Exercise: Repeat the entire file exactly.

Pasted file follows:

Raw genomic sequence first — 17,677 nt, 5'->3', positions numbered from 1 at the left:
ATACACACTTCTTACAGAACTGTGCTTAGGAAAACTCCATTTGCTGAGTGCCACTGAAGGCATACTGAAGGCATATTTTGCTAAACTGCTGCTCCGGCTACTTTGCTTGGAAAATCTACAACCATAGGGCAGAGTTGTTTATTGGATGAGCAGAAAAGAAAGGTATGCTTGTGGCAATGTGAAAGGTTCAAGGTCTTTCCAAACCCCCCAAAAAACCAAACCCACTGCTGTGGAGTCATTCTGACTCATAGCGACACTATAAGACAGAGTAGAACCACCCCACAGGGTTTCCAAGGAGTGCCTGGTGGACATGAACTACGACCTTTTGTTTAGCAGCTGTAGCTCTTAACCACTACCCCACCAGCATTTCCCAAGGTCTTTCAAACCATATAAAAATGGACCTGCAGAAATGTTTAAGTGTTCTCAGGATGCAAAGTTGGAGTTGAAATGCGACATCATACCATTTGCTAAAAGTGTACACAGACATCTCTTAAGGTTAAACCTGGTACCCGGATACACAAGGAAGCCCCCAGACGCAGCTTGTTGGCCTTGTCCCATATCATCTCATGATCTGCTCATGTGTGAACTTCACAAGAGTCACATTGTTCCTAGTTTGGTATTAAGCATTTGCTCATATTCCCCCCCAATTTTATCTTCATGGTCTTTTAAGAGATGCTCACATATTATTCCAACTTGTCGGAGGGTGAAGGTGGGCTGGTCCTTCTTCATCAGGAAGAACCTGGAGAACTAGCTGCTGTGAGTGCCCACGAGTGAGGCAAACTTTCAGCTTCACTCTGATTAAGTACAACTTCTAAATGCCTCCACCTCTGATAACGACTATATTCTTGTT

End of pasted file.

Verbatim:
Raw genomic sequence first — 17,677 nt, 5'->3', positions numbered from 1 at the left:
ATACACACTTCTTACAGAACTGTGCTTAGGAAAACTCCATTTGCTGAGTGCCACTGAAGGCATACTGAAGGCATATTTTGCTAAACTGCTGCTCCGGCTACTTTGCTTGGAAAATCTACAACCATAGGGCAGAGTTGTTTATTGGATGAGCAGAAAAGAAAGGTATGCTTGTGGCAATGTGAAAGGTTCAAGGTCTTTCCAAACCCCCCAAAAAACCAAACCCACTGCTGTGGAGTCATTCTGACTCATAGCGACACTATAAGACAGAGTAGAACCACCCCACAGGGTTTCCAAGGAGTGCCTGGTGGACATGAACTACGACCTTTTGTTTAGCAGCTGTAGCTCTTAACCACTACCCCACCAGCATTTCCCAAGGTCTTTCAAACCATATAAAAATGGACCTGCAGAAATGTTTAAGTGTTCTCAGGATGCAAAGTTGGAGTTGAAATGCGACATCATACCATTTGCTAAAAGTGTACACAGACATCTCTTAAGGTTAAACCTGGTACCCGGATACACAAGGAAGCCCCCAGACGCAGCTTGTTGGCCTTGTCCCATATCATCTCATGATCTGCTCATGTGTGAACTTCACAAGAGTCACATTGTTCCTAGTTTGGTATTAAGCATTTGCTCATATTCCCCCCCAATTTTATCTTCATGGTCTTTTAAGAGATGCTCACATATTATTCCAACTTGTCGGAGGGTGAAGGTGGGCTGGTCCTTCTTCATCAGGAAGAACCTGGAGAACTAGCTGCTGTGAGTGCCCACGAGTGAGGCAAACTTTCAGCTTCACTCTGATTAAGTACAACTTCTAAATGCCTCCACCTCTGATAACGACTATATTCTTGTT